Persons who have mental health issues still have the right to draw a will

The fact that a testator has mental health issues at the time he draws up a will, does not mean that that will is null and void

The fact that a testator has mental health issues at the time he draws up a will, does not mean that that will is null and void. This was held on 10 December 2018 by Mr Justice Lawrence Mintoff in Dr Carmelo Galea on behalf of the absent Mario Schembri -v- Rosina Schembri; Carmel Schembri; Joseph Schembri; Sinitio sive Sintheo Schembri; and Teddy Schembri.

Mario Schembri held that he was one of 10 siblings and his parents both had several wills registered from 1971 and 1999. The plaintiff challenged the last wills registered: that of April 1999, of April 1996 and of January 1995. The plaintiff explained that his mother Anna Schembri at the time was suffering from Alzheimer’s disease and was not fully in her right mind to be able to do a will. He therefore, asked the court to declare these null and void.

His other siblings had filed statements of defence, where they challenged this claim, because they claimed that their mother was fully capable of changing her wills.

Mr Justice Mintoff analysed the evidence produced in this case. Mario Schembri presented an affidavit, explaining that he had lived in Canada since 1973, but kept regular contact with his parents. In July 1994, he visited Malta and his parents, but found that his mother Anna was confused. She missed shops for the church and his father and sister, who lived with her were afraid of leaving her on her own. He suspected that his mother was already suffering from Alzheimer’s. He visited Malta again in 1997 and his mother’s health had deteriorated. She once confused him with his father. When back in Canada, he used to ring her up and his mother had difficulty in identifying with whom she was speaking. The plaintiff’s wife and son corroborated this version of events.

The court heard Dr Brian Farrugia, who was not the parents’ usual doctor, but had visited them at St Vincent de Paule three times. He could not access their medical records, because Anna had been dead for more than 10 years and the files were destroyed, while Antonio Schembri ‘s files were damaged, since rain water had leaked into the room where they were being kept. He knew that Anna Schembri suffered from dementia before 2008.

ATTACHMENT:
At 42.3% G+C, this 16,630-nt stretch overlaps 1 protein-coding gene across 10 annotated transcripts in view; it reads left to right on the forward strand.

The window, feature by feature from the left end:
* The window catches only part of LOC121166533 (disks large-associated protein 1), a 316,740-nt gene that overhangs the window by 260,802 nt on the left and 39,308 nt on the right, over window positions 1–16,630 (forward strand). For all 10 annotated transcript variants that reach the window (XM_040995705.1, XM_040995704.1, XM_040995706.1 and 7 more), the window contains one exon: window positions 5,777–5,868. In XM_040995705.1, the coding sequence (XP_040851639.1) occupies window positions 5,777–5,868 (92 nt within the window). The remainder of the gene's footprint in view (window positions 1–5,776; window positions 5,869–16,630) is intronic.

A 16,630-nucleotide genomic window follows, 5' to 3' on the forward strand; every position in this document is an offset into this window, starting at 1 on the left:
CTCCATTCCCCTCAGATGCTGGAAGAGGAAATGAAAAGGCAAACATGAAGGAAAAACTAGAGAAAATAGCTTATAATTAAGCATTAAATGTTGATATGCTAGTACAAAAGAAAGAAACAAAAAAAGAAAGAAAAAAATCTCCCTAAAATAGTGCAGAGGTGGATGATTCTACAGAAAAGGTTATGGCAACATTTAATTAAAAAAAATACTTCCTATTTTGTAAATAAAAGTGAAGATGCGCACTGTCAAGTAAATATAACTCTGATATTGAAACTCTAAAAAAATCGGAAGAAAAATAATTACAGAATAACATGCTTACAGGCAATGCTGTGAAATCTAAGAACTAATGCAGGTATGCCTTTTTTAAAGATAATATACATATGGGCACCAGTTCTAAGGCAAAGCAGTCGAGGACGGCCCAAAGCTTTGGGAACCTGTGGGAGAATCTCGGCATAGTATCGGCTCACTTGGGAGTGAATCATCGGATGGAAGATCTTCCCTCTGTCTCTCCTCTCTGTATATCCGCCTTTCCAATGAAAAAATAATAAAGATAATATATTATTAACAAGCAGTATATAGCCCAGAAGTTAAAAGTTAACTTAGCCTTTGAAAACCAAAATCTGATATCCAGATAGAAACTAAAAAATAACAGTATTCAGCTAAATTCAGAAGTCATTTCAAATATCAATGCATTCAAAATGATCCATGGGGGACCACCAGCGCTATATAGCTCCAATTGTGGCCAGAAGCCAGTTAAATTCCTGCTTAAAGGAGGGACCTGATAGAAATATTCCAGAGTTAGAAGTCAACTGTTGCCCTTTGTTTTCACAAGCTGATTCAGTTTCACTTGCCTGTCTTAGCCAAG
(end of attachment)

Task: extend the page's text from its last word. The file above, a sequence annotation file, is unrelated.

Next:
The couple’s doctor was Dr Raymond Sacco who was their regular doctor between 1990 and 2002. He stated that Anna Schembri’s mental health was good and she could have suffered from dementia at the end of 2002.

The defendants who testified stated that at the time when their mother had drawn up wills, she was very capable and did not show signs of mental health.

Mr Justice Mintoff pointed out that although the plaintiff was convinced that his mother suffered from Alzheimer’s disease, the objective evidence of the medical records had been destroyed. Furthermore, the two doctors that were produced gave opposite views on Anna Schembri’s mental health. It is not out of the ordinary that the court is faced with opposing positions and so it quoted from George Bugeja -v- Joseph Meilak, decided on 30th October 2003, which stated that when the court is faced with opposing versions of events, it is not whether the explanations that are given are believable, but whether on the balance of probability the versions are credible.

The Court also took into consideration what the notary who drafted the will had testified; that Anna’s mental health was good enough for her to make new wills. Rosina spent most of the day taking care of her parents. The fact that Anna Schembri’s health deteriorated, was something normal, considering her age. It is understandable that since Rosina was taking care of her parents, she was given preference in the will. In fact, both doctors stated that Anna Schembri was taken well care of.

The Court quoted from Carmen Micallef v Madalena Galea et decided on 10th April 2013, where the capacity is the rule, while the incapacity to do a will is the exception. The fact that the testator has mental health issues is not sufficient to declare the will null and void, since there may be times where the testator is livid. The Courts consider a will as invalid if the testator, when drawing up the will, is not in his right mind. In Bonavia v Bonavia decided on 20th October 1971 the incapacity must take place because of mental infirmity, and the incapacity has to be proved.

In this particular case, the will does not show that the testator, Anna Schembri, had mental health issues. Apart from this the will was a unica charta will since it was joint with her husband Antonio. Anna did not change the wills after Antonio’s death.

The Court moved to uphold the pleas and turned down the claim.

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